YouTube tests Out New 'Fact Checks' on Misinformation Prone Content
YouTube continues to ramp up its efforts to rid its platform of misuse and questionable content, this time through the addition of a new 'fact-check' pop-up which will appear on videos relating to subjects that are prone to misinformation.
As first reported by BuzzFeed, the new pop-up will appear in search results for certain topics, and will highlight additional information from YouTube’s verified fact-checking partners.
"These panels will show up on search results pages rather than on individual videos. To be clear: Videos containing misinformation can still appear in the search results, but YouTube will generate these disclaimers when a query involves sensitive topics, with the intent to inform viewers as the company deals with the spread of misinformation on the platform."
The new tool is currently being tested in India, with a view to a wider roll-out in the near future - the second example above highlights a false report about a bombing which had been circulated amid the recent Pakistan/India conflict.
That underlines the importance of the tool. Fake news reports in relation to racial tensions or violence can be especially damaging, causing larger societal divides based on untruths, and unnecessarily fanning those flames. Helping to provide more context could quell at least some of that tension - though it is difficult to say how effective such tools will actually be.
Facebook, for example, implemented a similar system back in 2017, but reports have indicated that it's had little impact on the spread of false news, particularly those in relation to vaccinations and refugees.
More recently, various Facebook fact-checking partners have expressed concern at the platform's lack of action to address their reports, with Snopes.com announcing that it would not be looking to renew its partnership with The Social Network.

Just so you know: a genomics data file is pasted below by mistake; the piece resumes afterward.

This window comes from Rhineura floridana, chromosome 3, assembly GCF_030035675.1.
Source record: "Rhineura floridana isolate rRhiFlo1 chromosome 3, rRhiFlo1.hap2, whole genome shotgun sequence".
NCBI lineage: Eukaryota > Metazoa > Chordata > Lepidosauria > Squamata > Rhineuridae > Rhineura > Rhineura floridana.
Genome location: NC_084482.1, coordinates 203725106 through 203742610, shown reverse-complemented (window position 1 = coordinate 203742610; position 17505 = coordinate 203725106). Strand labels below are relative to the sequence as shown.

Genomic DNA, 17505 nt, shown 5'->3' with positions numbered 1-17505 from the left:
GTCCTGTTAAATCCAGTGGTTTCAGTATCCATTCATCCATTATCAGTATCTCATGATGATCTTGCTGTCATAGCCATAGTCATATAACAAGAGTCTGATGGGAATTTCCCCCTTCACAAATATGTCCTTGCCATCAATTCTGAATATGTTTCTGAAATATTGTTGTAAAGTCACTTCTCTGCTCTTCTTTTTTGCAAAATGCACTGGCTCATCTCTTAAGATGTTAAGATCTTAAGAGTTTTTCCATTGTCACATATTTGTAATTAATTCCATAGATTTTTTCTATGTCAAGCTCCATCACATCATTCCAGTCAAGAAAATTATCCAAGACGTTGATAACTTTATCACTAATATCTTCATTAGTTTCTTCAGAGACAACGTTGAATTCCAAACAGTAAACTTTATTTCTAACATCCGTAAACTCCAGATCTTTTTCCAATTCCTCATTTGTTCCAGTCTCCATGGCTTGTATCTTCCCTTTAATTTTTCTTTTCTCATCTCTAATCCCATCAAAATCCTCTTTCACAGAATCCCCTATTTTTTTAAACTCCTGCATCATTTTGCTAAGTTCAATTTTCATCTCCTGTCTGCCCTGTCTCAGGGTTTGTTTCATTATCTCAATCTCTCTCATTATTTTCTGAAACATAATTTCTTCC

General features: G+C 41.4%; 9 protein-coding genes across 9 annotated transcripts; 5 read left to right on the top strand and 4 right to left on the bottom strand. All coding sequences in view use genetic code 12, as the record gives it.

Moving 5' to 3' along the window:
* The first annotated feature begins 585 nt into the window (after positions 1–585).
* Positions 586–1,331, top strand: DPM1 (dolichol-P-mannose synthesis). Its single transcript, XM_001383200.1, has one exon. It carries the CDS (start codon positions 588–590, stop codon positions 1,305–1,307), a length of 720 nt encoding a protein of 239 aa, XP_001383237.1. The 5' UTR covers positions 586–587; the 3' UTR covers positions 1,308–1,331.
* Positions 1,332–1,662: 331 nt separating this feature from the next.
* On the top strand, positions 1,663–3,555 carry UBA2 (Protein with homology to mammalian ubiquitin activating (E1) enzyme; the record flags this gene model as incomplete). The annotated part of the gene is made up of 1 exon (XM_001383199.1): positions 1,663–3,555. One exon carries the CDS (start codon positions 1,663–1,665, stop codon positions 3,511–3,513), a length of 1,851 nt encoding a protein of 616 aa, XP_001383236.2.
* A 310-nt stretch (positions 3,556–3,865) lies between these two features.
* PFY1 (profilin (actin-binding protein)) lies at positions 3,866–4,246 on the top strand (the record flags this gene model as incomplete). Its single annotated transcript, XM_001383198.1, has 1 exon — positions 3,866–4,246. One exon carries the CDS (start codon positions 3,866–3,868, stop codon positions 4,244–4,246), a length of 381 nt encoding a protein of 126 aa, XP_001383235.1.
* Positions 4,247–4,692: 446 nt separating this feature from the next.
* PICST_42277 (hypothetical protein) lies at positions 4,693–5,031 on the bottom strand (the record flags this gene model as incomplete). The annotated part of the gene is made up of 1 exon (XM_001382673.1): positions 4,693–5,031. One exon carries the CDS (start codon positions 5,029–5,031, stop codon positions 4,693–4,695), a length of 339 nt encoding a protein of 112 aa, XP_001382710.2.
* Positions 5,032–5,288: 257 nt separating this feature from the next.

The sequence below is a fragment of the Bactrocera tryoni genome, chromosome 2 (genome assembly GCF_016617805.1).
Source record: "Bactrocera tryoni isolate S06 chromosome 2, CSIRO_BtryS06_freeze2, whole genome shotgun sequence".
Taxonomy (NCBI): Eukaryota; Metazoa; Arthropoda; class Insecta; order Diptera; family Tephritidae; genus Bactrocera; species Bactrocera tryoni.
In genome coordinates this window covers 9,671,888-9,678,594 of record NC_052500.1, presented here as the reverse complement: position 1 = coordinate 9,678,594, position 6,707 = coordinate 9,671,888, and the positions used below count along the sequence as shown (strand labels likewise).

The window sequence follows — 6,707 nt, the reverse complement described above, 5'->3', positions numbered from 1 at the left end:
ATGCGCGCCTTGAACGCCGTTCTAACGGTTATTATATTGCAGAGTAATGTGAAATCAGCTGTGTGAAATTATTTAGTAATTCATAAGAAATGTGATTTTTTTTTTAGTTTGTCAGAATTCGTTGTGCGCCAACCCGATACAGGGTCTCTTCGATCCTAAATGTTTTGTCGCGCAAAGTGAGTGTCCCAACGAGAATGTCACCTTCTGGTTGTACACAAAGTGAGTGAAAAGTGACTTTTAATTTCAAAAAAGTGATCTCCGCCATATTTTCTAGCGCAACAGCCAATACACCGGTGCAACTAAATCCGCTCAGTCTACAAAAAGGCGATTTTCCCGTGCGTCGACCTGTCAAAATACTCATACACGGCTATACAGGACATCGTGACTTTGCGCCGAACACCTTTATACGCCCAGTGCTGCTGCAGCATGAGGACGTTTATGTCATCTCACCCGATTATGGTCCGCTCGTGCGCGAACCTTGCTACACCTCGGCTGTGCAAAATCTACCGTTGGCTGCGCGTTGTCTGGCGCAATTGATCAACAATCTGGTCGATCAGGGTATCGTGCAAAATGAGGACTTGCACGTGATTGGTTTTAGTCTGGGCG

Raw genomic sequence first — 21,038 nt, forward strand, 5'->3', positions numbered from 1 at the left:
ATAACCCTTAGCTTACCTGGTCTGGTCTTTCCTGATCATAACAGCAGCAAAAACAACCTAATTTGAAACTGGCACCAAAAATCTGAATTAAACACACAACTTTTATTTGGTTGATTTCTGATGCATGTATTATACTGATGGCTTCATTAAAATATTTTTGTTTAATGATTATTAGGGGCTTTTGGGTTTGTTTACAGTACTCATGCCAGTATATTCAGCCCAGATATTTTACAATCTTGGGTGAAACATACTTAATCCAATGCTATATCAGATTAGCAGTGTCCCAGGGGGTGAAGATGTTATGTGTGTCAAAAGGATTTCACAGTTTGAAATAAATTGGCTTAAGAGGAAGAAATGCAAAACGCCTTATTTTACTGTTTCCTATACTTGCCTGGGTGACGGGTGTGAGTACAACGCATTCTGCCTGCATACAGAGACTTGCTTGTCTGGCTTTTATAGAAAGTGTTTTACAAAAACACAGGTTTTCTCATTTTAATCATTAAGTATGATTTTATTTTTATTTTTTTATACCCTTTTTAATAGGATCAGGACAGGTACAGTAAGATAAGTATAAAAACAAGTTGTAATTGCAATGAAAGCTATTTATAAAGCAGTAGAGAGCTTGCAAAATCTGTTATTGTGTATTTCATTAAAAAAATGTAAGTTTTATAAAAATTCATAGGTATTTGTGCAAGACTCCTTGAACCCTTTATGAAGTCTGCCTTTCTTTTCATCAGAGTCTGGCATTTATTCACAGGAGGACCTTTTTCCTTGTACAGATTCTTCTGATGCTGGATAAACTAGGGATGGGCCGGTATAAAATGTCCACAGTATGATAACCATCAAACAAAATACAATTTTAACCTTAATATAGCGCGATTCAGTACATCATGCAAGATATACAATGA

Then again, Facebook has continued to expand the program, so you would think that it must be having some impact - but its difficult to measure exactly what that impact is, and to consider how that might relate to the same in search results on YouTube.
But then again, it is something. As noted, YouTube has been ramping up its efforts to clean-up its platform following various investigations into misuse.
Along the same line, YouTube recently announced an update to its recommendation algorithm to limit the spread of conspiracy theory and fake news content, while it's also removed comments from videos featuring minors to stop user groups tagging certain frames and images in such posts.
After Facebook took the brunt of criticism regarding the spread of false reports in the lead-up to the 2016 US Presidential Election, YouTube has become the next target for such investigation - and given the platform reaches over 1.9 billion users every month, its influence can be huge.
The specific impact of such fact-checking tools may be up for debate, but it is good to see the networks taking more action to address concerning movements - as another example, the World Health Organization says that Europe saw a record number of measles cases in 2018, due, at least in part, to a growing number of parents who are refusing vaccinations for their children.
Anything that can be done to address such is important. As noted, YouTube plans to expand its fact-checking program more broadly in the near future.
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